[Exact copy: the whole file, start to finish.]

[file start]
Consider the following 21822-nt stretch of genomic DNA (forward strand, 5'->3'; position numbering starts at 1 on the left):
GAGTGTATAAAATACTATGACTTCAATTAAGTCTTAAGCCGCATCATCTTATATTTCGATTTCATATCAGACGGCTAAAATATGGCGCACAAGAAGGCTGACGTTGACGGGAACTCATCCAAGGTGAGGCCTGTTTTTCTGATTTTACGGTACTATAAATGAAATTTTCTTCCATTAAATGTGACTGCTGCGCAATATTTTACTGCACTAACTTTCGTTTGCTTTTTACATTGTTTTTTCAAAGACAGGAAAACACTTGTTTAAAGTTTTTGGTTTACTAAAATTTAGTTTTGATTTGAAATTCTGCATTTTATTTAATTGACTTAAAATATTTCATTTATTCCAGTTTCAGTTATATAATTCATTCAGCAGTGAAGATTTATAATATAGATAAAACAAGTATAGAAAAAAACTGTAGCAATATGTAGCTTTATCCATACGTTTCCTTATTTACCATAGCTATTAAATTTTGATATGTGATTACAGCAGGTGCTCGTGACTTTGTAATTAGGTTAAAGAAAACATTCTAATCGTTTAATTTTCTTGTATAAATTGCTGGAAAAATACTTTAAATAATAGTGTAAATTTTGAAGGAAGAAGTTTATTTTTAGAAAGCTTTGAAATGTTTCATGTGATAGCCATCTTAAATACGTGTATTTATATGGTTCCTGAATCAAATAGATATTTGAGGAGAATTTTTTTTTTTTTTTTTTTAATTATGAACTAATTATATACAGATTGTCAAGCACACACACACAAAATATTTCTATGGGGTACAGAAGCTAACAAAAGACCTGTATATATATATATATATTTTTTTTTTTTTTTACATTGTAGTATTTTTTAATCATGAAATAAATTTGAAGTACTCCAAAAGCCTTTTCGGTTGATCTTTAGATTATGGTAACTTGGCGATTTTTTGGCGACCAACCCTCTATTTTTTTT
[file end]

Consider the following 21822-nt stretch of genomic DNA (forward strand, 5'->3'; position numbering starts at 1 on the left):
GAGTGTATAAAATACTATGACTTCAATTAAGTCTTAAGCCGCATCATCTTATATTTCGATTTCATATCAGACGGCTAAAATATGGCGCACAAGAAGGCTGACGTTGACGGGAACTCATCCAAGGTGAGGCCTGTTTTTCTGATTTTACGGTACTATAAATGAAATTTTCTTCCATTAAATGTGACTGCTGCGCAATATTTTACTGCACTAACTTTCGTTTGCTTTTTACATTGTTTTTTCAAAGACAGGAAAACACTTGTTTAAAGTTTTTGGTTTACTAAAATTTAGTTTTGATTTGAAATTCTGCATTTTATTTAATTGACTTAAAATATTTCATTTATTCCAGTTTCAGTTATATAATTCATTCAGCAGTGAAGATTTATAATATAGATAAAACAAGTATAGAAAAAAACTGTAGCAATATGTAGCTTTATCCATACGTTTCCTTATTTACCATAGCTATTAAATTTTGATATGTGATTACAGCAGGTGCTCGTGACTTTGTAATTAGGTTAAAGAAAACATTCTAATCGTTTAATTTTCTTGTATAAATTGCTGGAAAAATACTTTAAATAATAGTGTAAATTTTGAAGGAAGAAGTTTATTTTTAGAAAGCTTTGAAATGTTTCATGTGATAGCCATCTTAAATACGTGTATTTATATGGTTCCTGAATCAAATAGATATTTGAGGAGAATTTTTTTTTTTTTTTTTTTAATTATGAACTAATTATATACAGATTGTCAAGCACACACACACAAAATATTTCTATGGGGTACAGAAGCTAACAAAAGACCTGTATATATATATATATATTTTTTTTTTTTTTTACATTGTAGTATTTTTTAATCATGAAATAAATTTGAAGTACTCCAAAAGCCTTTTCGGTTGATCTTTAGATTATGGTAACTTGGCGATTTTTTGGCGACCAACCCTCTATTTTTTTT